Another guy buys the same airgun and never shoots the first shot out of it. He tears it down and modifies it in ways that have either been recommended to him on the internet or that seem like the best way to go. Some of these guys have the rifle shipped to a certain airgun tuner and let him apply his magic before they ever set eyes upon their gun for the first time.
Then, there’s the guy why buys the same gun, sights it in with a good pellet and immediately starts hunting everything within sight. His gun is a tool, like his game caller and his rangefinder. He, too, is a shooter, but he doesn’t collect his shooting experiences as scores on targets, pictures of groups or numbers on a graph. Rather, he has an endless supply of memories of this hunt and that, what went right and what went wrong.
Does that explain it?
Does that, perhaps, explain why one shooter can be delighted with a rifle that shoots a certain pellet at 1,050 f.p.s. into a one-inch group at 30 yards and another cannot be satisfied until the same model rifle is tuned down to 850 f.p.s. and can put them all into a dime at 50 yards? Does it explain why a twangy firing cycle is so disturbing to one shooter, yet another can brush it off because the rifle puts them all where he wants them to go?
I am not saying that any of this is all one way and none of the other. But people do exhibit certain tendencies. Lloyd Sykes worked for years on the dynamics of an electronically controlled air valve, and now the world enjoys the Benjamin Rogue. Lloyd is a definite Dr. Mann. On the other hand, blog reader CowboyStar Dad tells us how many tens of thousands of shots he has on each of his guns. He wears out the mainspring in his IZH 61. He is a Gary Anderson-type shooter.
Knowing that these types of people exist may help us understand where someone is coming from when they ask a “simple” question…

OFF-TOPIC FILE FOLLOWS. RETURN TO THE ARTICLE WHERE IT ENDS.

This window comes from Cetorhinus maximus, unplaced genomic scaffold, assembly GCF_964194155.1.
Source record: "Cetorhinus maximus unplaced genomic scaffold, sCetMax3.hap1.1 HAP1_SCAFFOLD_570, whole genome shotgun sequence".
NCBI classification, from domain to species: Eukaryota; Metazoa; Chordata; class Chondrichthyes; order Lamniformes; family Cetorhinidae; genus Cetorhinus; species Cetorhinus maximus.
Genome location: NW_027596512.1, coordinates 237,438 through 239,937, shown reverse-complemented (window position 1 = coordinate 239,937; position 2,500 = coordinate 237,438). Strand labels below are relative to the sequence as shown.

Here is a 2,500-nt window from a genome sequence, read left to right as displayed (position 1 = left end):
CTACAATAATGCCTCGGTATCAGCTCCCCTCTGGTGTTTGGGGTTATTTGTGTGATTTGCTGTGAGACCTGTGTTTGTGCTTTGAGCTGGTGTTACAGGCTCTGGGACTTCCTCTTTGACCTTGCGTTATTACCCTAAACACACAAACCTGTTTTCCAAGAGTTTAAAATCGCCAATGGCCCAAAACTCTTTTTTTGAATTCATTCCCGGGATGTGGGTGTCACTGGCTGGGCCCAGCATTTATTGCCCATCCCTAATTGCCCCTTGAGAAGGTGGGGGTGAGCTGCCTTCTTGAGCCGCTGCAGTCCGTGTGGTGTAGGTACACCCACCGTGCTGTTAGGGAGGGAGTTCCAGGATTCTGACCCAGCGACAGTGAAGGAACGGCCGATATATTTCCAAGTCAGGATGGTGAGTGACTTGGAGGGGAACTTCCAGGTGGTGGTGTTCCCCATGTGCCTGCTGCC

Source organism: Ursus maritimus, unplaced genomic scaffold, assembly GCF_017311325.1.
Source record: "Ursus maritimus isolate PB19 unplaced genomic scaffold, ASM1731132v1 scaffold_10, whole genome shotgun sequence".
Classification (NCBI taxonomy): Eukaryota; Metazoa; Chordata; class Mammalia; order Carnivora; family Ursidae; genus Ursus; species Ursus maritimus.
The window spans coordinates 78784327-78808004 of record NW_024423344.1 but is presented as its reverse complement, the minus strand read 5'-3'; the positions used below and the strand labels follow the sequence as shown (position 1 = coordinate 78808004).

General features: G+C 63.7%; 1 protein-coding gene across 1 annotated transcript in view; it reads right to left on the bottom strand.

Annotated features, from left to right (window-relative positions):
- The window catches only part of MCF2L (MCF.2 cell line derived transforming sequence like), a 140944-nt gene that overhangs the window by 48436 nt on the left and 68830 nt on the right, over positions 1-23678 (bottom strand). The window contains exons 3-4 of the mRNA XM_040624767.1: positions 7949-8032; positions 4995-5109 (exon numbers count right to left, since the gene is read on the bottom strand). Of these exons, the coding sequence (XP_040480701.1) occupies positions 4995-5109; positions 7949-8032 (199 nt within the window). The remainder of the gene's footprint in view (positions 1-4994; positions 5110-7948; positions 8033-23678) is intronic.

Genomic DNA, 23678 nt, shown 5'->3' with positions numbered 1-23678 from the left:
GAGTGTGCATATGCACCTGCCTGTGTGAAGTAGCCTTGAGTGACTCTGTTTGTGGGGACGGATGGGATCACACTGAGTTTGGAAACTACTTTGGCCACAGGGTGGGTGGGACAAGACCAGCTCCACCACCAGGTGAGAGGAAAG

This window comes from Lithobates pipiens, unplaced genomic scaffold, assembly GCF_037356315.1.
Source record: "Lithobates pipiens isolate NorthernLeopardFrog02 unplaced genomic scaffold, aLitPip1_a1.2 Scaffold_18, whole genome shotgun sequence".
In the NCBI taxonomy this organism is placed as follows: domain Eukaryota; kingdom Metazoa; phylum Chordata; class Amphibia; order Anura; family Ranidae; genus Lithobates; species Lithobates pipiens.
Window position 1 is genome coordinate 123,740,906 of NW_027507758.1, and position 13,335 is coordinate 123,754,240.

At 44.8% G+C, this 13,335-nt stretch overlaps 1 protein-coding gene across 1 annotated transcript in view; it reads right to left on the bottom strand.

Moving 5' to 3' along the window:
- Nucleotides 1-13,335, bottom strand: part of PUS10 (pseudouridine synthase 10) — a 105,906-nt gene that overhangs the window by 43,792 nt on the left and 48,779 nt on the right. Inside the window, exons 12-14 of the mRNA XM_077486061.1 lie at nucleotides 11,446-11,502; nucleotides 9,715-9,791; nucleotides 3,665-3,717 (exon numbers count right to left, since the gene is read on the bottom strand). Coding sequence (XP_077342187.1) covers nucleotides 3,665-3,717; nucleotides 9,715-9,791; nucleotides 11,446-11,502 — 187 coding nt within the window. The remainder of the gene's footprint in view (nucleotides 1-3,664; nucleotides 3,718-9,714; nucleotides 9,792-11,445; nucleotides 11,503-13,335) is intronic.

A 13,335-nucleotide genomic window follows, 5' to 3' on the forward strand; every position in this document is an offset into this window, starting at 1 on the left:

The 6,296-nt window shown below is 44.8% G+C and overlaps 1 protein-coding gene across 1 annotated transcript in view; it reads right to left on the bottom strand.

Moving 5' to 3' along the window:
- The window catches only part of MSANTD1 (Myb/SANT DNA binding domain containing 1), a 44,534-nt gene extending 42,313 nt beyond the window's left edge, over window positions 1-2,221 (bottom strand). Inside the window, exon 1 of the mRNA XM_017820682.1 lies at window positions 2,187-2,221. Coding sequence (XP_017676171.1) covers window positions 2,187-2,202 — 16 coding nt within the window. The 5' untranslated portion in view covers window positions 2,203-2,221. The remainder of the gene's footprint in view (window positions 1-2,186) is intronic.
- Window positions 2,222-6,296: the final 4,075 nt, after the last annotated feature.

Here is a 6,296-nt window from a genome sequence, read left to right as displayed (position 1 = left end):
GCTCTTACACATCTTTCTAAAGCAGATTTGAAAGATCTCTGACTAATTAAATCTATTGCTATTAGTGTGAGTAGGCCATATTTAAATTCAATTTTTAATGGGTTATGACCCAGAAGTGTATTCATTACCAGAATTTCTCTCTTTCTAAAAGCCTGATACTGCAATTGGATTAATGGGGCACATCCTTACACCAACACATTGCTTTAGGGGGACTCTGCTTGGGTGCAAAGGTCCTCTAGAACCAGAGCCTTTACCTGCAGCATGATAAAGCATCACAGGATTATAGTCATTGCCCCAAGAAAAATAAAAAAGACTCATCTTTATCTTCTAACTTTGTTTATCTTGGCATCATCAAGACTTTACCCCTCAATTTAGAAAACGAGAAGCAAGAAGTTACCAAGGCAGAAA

Hi. I’m new to airgunning, and I would like to try out one of these new air rifles I keep reading about. I don’t want to spend too much money until I know that airgunning is for me, so can you make some recommendations of guns that cost under $300?
Yes, I can recommend some guns, but what do you want to do with one?
Person 1. I want to shoot tin cans and other targets around the manure pile. I have been shooting a .22; but there are some houses going in down the road, and I want to throttle back for safety.
Person 2. I’m fascinated by the thought of plain old air pushing a pellet to 1,400 f.p.s. I want to see what’s possible.
Person 3. My yard is infested with tree rats that I want to eradicate. After that, I plan on taking my show on the road and cleaning out the whole woods.
Person 4. I used to shoot target rifle on the ROTC team, and I’d like to get back into it but still be able to shoot at home because I don’t have a rifle range.
Leigh Wilcox, the founder of Airgun Express, used to say that airgun targets had to bleed, break or fall. Maybe they did for him, but I’m not ready to shoot at targets just yet. I’m still concerned why there is a twang upon firing and why my velocity is only 761 f.p.s. when others report over 840 f.p.s. from the same gun shooting the same pellet.